Solomon was at the Grill on Summer Street, surrounded by supporters and campaign signs. "I don't think I campaigned as much as I should have," he said. "But I was working hard for the people."

Solomon stood by the votes he'd made on the board, saying he believed they were in the best interests of the town. He planned to continue his public service, on a suitable board if possible, and didn't rule out another run for selectman.

"I look forward to working with the new town administrator and the new selectmen," he said, adding with a grin, "I certainly won't be a quiet voice."

At Harrington's Restaurant, the jukebox was playing "We Are the Champions" as Harrington arrived and the crowd broke into chants of "Skip!" There were more than a few "Jasons," too, for Hnatonko.

Harrington credited his impressive win to his campaign committee, which sent out some 500 handwritten postcards urging people to vote along with letters to the editor.

The challengers and their supporters were quiet as Francis Meier of the Board of Registrars read off the results shortly after 7 p.m. at the gym. When it became apparent that both were headed toward victory, the handshakes began, although Hnatonko didn't want to say anything until the final district was in.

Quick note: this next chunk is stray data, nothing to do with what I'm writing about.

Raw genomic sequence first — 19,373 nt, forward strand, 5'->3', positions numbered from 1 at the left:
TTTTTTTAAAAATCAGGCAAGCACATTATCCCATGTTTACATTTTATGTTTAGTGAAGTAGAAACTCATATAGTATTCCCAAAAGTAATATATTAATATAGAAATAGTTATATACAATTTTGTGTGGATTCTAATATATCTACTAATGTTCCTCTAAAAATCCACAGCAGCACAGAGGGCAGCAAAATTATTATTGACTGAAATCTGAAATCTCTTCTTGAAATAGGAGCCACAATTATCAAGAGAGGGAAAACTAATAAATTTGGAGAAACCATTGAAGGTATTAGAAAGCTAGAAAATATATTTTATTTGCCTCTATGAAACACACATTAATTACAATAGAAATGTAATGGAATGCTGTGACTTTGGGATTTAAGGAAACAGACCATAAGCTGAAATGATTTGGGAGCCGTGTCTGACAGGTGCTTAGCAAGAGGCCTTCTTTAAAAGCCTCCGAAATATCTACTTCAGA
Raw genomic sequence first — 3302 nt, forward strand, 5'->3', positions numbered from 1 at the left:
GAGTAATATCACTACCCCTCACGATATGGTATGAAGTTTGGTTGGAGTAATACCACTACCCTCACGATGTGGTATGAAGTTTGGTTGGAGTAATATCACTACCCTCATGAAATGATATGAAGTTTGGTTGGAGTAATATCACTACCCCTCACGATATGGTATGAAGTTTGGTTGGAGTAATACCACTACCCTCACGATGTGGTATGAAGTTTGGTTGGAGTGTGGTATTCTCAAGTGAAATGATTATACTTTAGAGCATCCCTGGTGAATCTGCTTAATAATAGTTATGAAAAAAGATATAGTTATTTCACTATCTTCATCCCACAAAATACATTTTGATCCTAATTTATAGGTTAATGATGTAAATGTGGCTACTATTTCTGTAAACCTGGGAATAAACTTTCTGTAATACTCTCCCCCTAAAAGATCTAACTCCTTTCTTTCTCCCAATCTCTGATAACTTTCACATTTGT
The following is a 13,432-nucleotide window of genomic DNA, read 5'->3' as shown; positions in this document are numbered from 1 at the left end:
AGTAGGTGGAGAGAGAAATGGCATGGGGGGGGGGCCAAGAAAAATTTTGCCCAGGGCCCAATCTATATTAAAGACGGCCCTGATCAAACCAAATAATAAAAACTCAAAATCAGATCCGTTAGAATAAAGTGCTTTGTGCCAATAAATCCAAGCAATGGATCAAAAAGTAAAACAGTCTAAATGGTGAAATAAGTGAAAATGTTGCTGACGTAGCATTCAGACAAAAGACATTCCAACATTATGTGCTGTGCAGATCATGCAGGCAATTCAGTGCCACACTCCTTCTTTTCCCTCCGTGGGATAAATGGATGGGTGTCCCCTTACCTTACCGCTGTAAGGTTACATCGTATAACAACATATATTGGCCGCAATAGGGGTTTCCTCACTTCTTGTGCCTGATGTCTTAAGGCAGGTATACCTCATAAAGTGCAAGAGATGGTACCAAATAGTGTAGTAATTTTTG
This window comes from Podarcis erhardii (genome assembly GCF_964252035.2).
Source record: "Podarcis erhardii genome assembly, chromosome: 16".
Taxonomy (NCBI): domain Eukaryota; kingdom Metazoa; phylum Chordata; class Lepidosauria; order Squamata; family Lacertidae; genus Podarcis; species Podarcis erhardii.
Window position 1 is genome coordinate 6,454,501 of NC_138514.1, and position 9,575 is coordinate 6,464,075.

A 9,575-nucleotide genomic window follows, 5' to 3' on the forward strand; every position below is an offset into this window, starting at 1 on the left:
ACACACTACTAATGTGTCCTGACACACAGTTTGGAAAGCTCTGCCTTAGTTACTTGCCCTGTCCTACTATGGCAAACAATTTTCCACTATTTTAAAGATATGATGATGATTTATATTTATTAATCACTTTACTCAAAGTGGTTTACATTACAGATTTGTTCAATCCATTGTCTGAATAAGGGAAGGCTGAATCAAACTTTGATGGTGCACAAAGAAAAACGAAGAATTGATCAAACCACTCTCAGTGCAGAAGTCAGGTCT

He'd hoped "to get one more vote than I did last time," and admitted to getting a little teary-eyed as realized he was on his way to being elected. "I'm stunned at the outcome."

Fred Kurpiel, 91, who says he's the town oldest town meeting member, wanted his picture taken with Harrington. "I told him to run three years ago," he said.

Later, as supporters greeted the winners at the restaurant, Harrington said he would work to make the deliberations of the town more open.

"The clear mandate ... is all the predictions are wrong," he said. "The town deserved change, the town is looking for change and Jason and I will be instrumental in making that change happen."
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Suffrage Centennial Committee Kicks Off Yearlong Celebration

By Jeff SnoonianiBerkshires Correspondent

Cassandra Peltier as Alva Belmont Vanderbilt, a prominent figure in the suffrage movement.
ADAMS, Mass. — About 75 people filled The Manor on Saturday afternoon for the kickoff event of a yearlong celebration of Susan B. Anthony and the 100th anniversary of women winning the right to vote.
 
The event at St. John Paul II Parish's Italianate mansion was organized by the Adams Suffrage Centennial Celebration Committee. The committee serves as an advisory committee to the Board of Selectmen. 
 
Anthony was born in Adams and was a social reformer best known for spearheading the women's suffrage movement. She was also involved in the anti-slavery movement, collecting signatures for petitions as a teen, the temperance (prohibition of alcohol) movement, and women's financial rights.
 
Retired school teacher Mary Whitman, committee member and host for the day, shared why Anthony's work was so important.